In popular music, the word “progressive” is the equivalent of “elite” in politics: a term once taken as a compliment for its indication of advanced thinking that came to be used as an insult for the same reason. Foucault called this kind of linguistic reappropriation “reverse discourse.” Yet meanings can sometimes go forward, then backward, take a turn, and move ahead again, as the word “queer” has done over the years. “Progressive,” in its musical usage during the second and third decades of the rock era, signified the laudatory attributes of conceptual adventurism, virtuoso musicianship, and intellectual ambition. It was used to describe acts such as King Crimson, Genesis, Yes, and Emerson, Lake & Palmer. Before long, the word came to be associated with the more dubious qualities of grandiosity, pretension, gimmickry, and self-aggrandizement. Weaponized with these new associations, “progressive” would still be used to describe exactly the same bands, who had fallen from favor by the late 1970s, when punk rock jammed the pop discourse into reverse by asserting the upending values of bluntness, brutality, antiprofessionalism, and crudity of various kinds.
The Kingdom of Crimson had come under siege, and progressive rock—or “prog,” as the music magazines dubbed it—would never reclaim its old honors. Today, the genre is generally treated as a historical joke or as pop-culture shorthand for the oppressive arrogance and bloated self-seriousness of the white male boomers who made up its core fans. Few critics or music historians have attempted to consider the prog phenomenon in much depth until fairly recently. In 2013, editors Marc Weingarten and Tyson Cornell put together Yes Is the Answer: And Other Prog Rock Tales, an anthology of essays in defense of the genre by 20 writers, including Tom Junod, Rick Moody, and, astoundingly, two women, Margaret Wappler and Beth Lisick. Two years later, a series of high-minded if overly zealous short books on the music and its sphere (among them, The Progressive Rock Encyclopedia and Prog Rock History: The Canterbury Scene) appeared by way of CreateSpace, an independent publishing platform. Now David Weigel, a national correspondent for The Washington Post, has written what may be the first serious reconsideration of progressive rock for a general readership, The Show That Never Ends: The Rise and Fall of Prog Rock.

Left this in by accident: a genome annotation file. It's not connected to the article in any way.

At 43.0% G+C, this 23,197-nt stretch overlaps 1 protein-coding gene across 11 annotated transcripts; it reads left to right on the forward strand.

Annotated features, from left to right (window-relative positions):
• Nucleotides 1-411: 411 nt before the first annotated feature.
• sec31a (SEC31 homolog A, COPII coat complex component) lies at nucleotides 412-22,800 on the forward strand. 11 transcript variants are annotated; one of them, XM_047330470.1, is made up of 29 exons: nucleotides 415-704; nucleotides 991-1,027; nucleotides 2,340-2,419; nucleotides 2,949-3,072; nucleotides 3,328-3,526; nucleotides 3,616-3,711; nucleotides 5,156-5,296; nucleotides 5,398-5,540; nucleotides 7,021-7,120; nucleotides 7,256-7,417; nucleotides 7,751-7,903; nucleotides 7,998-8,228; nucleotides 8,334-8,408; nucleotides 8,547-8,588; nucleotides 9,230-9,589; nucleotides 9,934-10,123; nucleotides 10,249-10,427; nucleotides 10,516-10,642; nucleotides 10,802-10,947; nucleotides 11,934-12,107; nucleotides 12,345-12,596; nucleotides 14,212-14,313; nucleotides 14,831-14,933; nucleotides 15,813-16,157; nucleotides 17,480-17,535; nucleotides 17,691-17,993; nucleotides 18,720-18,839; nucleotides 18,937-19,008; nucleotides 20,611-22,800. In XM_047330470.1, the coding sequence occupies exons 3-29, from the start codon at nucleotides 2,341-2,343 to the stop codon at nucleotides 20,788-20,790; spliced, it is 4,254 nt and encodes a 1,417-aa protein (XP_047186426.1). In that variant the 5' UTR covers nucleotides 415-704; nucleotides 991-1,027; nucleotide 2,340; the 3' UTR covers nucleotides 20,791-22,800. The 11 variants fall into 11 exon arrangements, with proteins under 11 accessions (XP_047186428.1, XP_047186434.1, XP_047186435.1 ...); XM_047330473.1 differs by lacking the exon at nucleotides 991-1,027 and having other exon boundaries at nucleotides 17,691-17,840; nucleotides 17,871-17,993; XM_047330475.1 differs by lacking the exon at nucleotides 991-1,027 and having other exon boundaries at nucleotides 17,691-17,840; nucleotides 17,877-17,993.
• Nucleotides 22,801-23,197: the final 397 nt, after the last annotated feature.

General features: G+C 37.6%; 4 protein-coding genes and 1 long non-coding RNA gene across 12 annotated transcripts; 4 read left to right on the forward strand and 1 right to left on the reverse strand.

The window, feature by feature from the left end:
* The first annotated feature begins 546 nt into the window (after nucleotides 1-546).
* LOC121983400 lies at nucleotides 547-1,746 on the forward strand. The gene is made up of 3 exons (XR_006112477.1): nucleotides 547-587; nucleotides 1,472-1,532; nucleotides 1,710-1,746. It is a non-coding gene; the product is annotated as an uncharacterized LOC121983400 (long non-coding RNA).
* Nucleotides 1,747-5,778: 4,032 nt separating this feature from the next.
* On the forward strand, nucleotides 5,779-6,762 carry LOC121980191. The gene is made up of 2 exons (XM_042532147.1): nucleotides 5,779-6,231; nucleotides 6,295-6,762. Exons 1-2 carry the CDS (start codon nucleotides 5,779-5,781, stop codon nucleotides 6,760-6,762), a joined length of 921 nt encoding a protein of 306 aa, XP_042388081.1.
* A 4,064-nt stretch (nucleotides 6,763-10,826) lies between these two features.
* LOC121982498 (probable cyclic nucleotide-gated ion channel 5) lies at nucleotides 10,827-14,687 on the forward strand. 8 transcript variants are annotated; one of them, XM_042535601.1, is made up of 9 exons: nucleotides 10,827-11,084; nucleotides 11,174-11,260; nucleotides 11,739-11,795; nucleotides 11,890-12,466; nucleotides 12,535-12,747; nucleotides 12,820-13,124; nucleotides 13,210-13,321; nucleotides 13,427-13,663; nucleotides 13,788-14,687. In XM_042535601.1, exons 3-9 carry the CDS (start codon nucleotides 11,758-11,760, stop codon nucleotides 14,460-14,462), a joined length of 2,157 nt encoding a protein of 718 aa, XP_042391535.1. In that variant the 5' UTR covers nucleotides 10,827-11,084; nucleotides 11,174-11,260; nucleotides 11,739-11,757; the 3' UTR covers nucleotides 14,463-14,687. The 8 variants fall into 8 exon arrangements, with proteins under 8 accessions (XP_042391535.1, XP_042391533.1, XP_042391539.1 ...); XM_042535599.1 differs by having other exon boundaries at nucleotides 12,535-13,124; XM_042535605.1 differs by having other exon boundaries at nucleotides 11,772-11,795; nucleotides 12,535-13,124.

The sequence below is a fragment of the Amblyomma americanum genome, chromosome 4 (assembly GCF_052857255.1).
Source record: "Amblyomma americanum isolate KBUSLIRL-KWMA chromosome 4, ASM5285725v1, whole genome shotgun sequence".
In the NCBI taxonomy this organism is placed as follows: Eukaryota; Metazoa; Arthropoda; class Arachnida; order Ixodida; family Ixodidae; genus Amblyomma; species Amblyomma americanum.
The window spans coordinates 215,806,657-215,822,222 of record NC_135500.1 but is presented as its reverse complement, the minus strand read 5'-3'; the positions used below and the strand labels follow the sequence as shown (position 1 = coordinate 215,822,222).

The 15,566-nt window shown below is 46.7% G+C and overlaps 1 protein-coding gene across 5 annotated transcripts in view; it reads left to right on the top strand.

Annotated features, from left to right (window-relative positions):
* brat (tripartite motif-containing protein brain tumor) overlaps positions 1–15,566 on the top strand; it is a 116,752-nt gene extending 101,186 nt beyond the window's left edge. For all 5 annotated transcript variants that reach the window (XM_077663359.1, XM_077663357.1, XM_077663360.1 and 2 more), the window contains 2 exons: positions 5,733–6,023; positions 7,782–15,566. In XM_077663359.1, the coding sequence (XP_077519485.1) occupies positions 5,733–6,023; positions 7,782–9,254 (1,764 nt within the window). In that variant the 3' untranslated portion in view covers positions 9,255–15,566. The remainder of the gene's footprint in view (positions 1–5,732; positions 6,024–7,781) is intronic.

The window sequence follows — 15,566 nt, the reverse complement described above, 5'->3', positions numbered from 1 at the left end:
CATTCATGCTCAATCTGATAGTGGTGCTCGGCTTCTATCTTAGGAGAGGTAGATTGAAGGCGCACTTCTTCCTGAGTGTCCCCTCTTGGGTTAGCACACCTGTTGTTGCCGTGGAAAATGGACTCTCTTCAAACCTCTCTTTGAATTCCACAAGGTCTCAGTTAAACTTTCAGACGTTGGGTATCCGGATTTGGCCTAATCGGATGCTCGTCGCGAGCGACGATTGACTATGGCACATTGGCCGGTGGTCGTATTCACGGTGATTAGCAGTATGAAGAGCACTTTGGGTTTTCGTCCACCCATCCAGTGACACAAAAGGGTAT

Weigel addresses, early in the book, the epistemological challenge of discussing progressive rock. “Defining or categorizing this music is basically impossible,” he writes, handily dodging a task that is basically his job and certainly is possible, though difficult in the same way that defining any genre or style of art always is. Every term of category for music—from Baroque and Romantic to shoegaze and dubcore—is imperfect, but still useful as a tool for examining the art. Weigel’s solution to the problem he calls impossible is to approach it as a reporter: Over the course of his book, he lays out a narrative of the history of prog through vivid descriptions and quotes from the musicians involved, leaving it to readers to construct their own understanding of the music.
Weigel comes closest to identifying the elements of progressive rock by listing, in one brief passage, three qualities or “musical modes” that he has found in it. The first is retrospection (Weigel’s italics), which he describes as an effort to “replace the standard American-derived influences of pop rock with English and European influences.” What he’s presenting here is a historically framed rationale for ignoring the strain of blackness, the African-American quality, that defined American popular music and informed a great deal of British pop at the time. The second is futurism, which Weigel sees in “the use of new sounds and new nonrock influences,” such as the sonic possibilities of synthesizers. And, finally, experimentation, which Weigel lets keyboardist Dave Stewart define as “doing our own thing.” Prog rock was, in Weigel’s words, “music that copied nothing and could be replicated by nobody.”